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stand with your souls? Why are you not able, what is it that could hinder you, if you were but willing?
2. Yea further, Consideration is so cheap a remedy, that if you will not use this, you despise your souls: yea, and you despise the Lord himself, and the everlasting things which you are called to consider of. A man that is in danger of losing his estate, or health, or life, and will not so much as bethink him of a remedy, doth sure set light by them, and lose them by his contempt. A man that hath had but his house on fire, and would not so much as think how to quench it, doth deserve that it should be burnt. If your parents, or children, or friends were in distress, if you would not so much as think of them, it were a sign you did not set much by them. Why, sirs, are not your souls worth the thinking on? Is not God, is not your Redeemer, worth the thinking on? And yet you will hypocritically pretend that you love God above all, when you will not so much as seriously think of him; how can you shew greater contempt of any thing, than to cast it out of your minds as unworthy to be thought on? And how can you more plainly shew that you despise God and heaven, than by such a course as this? If it be not worth the thinking on, it is worth nothing.
3. Consider that God doth not set so light by your salvation. He thought it worth a great deal more: must Christ think it worth his bloody sufferings, and with such a life of labour and sorrow, and will not you judge it worth your serious considerations? If he had not thought on it, and thought again, how miserable should we have remained! Ministers also must think on it, and study how to save your souls. And should you not study how to save your own? Must another man make it the business of his life to think how to do you good, that you may be saved, and are you not as much bound to do good to yourselves? Yea, all that fear God about you, are bound to study to do you good; and should you not bethink you then of the things that concern your own good?
4. Moreover, what have you your reason for, but to consider; and wherein do you differ from the beasts, so much as in your reason? If you have reason, and will not use it, you brutify yourselves; you live like madmen; for what is madness, but a loss of the use of reason? And do you think it a small thing to deface so noble a creature as man, and to
turn yourselves into beasts and madmen? Do you think that God will not call you to account for your reason, how you have used it? Doubtless he gave it you for a higher employment, than to enable you to plough, and sow, and follow your trades, and provide for your flesh. If this were all that a man did exceed a beast in, what a silly, wretched wight were man? Yea, so much more miserable than beasts, as his knowledge begets more care, and sorrow, and fear, than theirs. What matter is it for having reason at all, if it be not that we may use it for the matters of God, and eternal life?
5. Moreover, your soul is an active principle, which will be working one way or other; your thoughts will be going on one thing or other; and therefore the bare consideration is no great labour to you. And if you must lay out your thoughts on something, is it not better lay them out on these things, than on any other? Have you any better matters to think on than these? Have you any greater matters, or matters of greater necessity to think of? You cannot sure imagine it; at least you will not say so for shame. This makes your inconsiderateness an inexcusable sin. If thinking were toil to you, it were another matter. But when you must think of something, why not of God, and your eternal state, and the way to heaven, as well as of other matters? Will you rather throw away your thoughts, than God shall have them? If a man command his servant that is lame, to go on his business, the refuser hath a good excuse: 'I cannot go, or not without a great pain and danger:' but if he have a son or a servant that is so wanton that he cannot stand on his legs, but spends his time in running up and down, and dancing, and leaping, this person hath no excuse, if he will refuse to go on his master's or his father's errand; but will gad about on his pleasure all day, and will not go a few steps when he is bidden; especially if it were for his own life or welfare. So when you have thoughts that will not be kept idle, but will be gadding abroad through the world, and yet you will not think of God, and the matters of your peace, what wilfulness is this? If you should ask one that hath it not, for meat, or drink, or money, they might well deny you. But if you ask these, of one that hath abundance, and knows not what to do with them, but would throw them down the channel, rather than you should have them, what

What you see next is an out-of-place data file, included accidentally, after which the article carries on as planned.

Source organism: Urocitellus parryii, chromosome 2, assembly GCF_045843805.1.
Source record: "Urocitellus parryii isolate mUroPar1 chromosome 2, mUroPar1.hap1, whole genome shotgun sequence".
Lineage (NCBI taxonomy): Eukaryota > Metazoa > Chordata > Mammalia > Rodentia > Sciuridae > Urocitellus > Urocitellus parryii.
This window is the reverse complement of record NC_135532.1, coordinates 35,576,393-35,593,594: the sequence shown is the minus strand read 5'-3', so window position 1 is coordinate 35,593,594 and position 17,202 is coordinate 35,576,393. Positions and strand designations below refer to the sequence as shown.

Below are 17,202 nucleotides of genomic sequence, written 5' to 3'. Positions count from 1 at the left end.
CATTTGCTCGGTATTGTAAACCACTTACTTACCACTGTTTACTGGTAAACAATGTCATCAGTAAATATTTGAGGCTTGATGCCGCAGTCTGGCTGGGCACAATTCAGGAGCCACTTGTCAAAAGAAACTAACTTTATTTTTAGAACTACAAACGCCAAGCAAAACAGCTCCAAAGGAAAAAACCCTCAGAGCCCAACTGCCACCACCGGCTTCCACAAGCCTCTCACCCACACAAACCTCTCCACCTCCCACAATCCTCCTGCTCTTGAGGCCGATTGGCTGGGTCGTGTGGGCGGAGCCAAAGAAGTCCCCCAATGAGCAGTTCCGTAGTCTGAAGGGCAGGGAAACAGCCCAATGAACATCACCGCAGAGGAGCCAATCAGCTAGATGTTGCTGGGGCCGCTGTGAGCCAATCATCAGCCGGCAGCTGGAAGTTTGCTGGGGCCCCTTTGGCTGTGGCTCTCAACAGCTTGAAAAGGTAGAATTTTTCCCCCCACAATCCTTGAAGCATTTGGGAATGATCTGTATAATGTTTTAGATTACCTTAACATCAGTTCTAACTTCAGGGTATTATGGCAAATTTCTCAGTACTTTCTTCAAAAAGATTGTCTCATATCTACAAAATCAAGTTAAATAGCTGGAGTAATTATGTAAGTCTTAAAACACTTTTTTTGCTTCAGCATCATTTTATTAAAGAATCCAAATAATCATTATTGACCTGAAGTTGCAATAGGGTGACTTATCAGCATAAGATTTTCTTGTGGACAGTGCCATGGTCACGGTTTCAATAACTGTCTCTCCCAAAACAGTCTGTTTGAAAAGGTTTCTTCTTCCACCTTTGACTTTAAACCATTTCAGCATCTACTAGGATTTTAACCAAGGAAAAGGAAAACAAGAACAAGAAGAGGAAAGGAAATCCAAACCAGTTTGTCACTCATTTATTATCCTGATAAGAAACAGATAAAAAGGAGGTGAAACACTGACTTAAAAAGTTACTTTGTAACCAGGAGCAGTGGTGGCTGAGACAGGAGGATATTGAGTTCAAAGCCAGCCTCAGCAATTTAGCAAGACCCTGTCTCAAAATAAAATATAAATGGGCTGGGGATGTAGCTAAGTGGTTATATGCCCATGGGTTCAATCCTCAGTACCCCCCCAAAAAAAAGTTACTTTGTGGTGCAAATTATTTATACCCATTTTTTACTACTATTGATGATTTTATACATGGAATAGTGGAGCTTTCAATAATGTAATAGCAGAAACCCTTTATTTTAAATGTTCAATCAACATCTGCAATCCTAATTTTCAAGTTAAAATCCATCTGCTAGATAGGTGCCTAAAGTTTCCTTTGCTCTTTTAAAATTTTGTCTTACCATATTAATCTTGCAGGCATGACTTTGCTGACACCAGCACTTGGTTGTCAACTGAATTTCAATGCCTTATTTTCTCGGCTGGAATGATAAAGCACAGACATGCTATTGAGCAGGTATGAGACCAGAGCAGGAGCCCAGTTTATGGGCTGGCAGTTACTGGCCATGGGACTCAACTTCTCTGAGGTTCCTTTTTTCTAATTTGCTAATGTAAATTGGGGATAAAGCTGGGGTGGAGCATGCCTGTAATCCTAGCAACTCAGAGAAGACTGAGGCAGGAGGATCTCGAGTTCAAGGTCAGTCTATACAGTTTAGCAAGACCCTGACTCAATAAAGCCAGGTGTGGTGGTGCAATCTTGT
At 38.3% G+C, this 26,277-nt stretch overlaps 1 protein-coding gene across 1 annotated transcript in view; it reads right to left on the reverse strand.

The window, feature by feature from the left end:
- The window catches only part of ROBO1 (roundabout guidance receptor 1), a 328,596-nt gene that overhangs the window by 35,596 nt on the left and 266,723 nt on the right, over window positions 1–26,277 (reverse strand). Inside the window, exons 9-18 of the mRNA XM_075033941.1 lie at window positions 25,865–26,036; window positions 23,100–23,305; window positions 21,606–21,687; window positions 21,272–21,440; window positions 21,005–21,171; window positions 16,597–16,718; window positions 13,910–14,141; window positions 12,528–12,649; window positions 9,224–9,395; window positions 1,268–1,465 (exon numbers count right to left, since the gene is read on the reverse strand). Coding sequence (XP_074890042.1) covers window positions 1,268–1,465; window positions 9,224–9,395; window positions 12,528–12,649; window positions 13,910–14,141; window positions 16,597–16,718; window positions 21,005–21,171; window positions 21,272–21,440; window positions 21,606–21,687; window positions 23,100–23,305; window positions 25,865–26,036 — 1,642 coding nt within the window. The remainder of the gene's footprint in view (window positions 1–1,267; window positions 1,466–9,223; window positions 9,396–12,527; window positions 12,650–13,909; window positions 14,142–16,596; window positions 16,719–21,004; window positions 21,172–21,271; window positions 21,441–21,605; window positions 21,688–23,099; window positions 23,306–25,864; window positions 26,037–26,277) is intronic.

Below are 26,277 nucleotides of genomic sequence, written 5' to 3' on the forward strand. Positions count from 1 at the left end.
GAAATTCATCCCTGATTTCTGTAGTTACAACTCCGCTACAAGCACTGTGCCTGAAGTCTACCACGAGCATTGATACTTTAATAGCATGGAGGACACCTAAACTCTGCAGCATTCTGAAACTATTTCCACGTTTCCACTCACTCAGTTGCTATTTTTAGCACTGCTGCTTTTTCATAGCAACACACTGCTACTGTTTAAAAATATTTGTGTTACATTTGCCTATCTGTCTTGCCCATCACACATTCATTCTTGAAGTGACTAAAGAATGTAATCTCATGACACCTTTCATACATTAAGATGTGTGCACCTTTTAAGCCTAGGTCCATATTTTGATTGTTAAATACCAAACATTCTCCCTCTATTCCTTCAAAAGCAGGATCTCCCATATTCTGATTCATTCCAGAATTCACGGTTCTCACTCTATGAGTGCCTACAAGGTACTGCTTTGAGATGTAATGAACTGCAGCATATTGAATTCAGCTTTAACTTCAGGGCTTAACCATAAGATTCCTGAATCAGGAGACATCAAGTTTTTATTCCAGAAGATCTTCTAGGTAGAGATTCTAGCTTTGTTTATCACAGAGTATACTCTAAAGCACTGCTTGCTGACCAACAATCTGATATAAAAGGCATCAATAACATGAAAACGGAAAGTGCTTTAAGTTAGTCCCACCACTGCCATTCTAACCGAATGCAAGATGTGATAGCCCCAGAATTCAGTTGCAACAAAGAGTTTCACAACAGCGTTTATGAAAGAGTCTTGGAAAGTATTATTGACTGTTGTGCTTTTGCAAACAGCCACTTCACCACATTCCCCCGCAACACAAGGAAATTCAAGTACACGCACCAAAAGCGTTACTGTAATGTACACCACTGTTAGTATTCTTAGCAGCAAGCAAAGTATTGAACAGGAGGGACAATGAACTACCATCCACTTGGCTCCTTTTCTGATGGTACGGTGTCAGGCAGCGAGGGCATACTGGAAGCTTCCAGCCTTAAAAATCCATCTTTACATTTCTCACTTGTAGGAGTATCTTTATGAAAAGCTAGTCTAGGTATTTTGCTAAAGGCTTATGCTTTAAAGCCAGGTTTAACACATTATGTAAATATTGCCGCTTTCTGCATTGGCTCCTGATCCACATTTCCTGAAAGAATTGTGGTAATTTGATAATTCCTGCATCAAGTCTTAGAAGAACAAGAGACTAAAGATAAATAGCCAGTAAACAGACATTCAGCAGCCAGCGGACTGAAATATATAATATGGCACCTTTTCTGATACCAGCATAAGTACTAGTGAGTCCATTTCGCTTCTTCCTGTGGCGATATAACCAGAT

would you think of such an one? Especially if it were your servant or your child that owed you much more? Thus do you by God and your own souls. You have thoughts enough and to spare, you know not what to do with them and yet rather than you will spend one hour in a day or a week in serious thoughts of the state of your souls and the life to come, you will cast them away upon news, and tales, and other folk's business that do not concern you; yea, you will cast them down the sink of covetousness, and malice, and lust, and wantonness, and make them servants to the devil and the flesh. If you have a brook running by your land, you will endeavour to turn it over your ground, that seeing it must run, it may as well run that way where it may do good, as run in vain: so when your thoughts must run, is it not better that you turn them to your own hearts, and states, to prepare for the world that you are ready to step into, than to let them run in vain? If you see a man go in